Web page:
New York Times

Pummeling Cancer With Protons

Proton radiation therapy is potentially a better way to treat cancer because it has fewer side effects, but the technology is still very expensive. The University of Florida Proton Therapy Institute took eight years and $125 million to build, and it can serve up to 150 patients a day.

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Bay Area’s Niche Neighborhoods

Hardware companies have clustered around industry leaders low in Silicon Valley, as Internet advertising and design has taken root in San Francisco.

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Counting the Displaced

On average, China has built one large dam every day during the last 50 years, displacing 1,100 people each time.

The interactive map is a part of the fourth installment of Choking on Growth, a series of articles and multimedia examining the impact of China’s pollution crisis, that I have been working on with other people at The New York Times.

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A Map of the Oil World

In 2006, Saudi Arabia was by far the largest producer of oil, followed by Russia and United States. On average, the United States consumed 20.6 million barrels per day, which made it the largest oil consumer in the world.

This interactive map shows the world oil producers, oil consumers and oil suppliers to the United States, and ranks them from the largest to the smallest.

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Interactive Tour of Mount Kilimanjaro

Every year, thousands of people set to climb Mount Kilimanjaro, but about a quarter of them fail before reaching the summit. The rest, who succeed, become very ill from latitude sickness.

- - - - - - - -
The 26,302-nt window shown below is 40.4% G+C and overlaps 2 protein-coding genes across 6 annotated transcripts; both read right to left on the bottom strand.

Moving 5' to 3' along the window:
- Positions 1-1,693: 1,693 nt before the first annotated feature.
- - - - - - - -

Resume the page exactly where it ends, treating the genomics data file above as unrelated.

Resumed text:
Is it worth the efforts? Check out Tom Bissell’s account of his painful and exhausting climb to the summit of Mount Kilimanjaro.

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Awards and honors
2009 – Part of the Design USA exhibition at the Smithsonian Cooper-Hewitt National Design Museum
2007 – Gold from malofiej 16
2007 – Gold from Society of News Design
2007 – Best of Category: Interactive/Digital award in the 2007 CaGIS/ACSM Map Design Competition

Election '08 Campaign Finance

Election '08 Campaign Finance

The interactive map shows campaign finance data for each presidential candidate in the 2008 election. The version I worked on that won an award was published in 2007. It has been subsequently replaced by the current version on the site.

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2007 – Awards of Excellence from Society of News Design

Where the Lottery Money Goes

Every year, state lotteries are selling billions of dollars worth of tickets. A big part of that money is supposed to go back into funding education or at least that is what we are led to believe. Recent research from The New York Times shows that most of the money from lotteries is actually used to fund the games themselves. The lottery money accounts for only between less than 1 percent to 5 percent of the total funding for K-12 education last year.

The graphics Hannah Fairfield, Ron Nixon and I did shows where the money from ticket sales goes and lottery spending per resident for the 42 states and the District of Columbia that have lottery programs.

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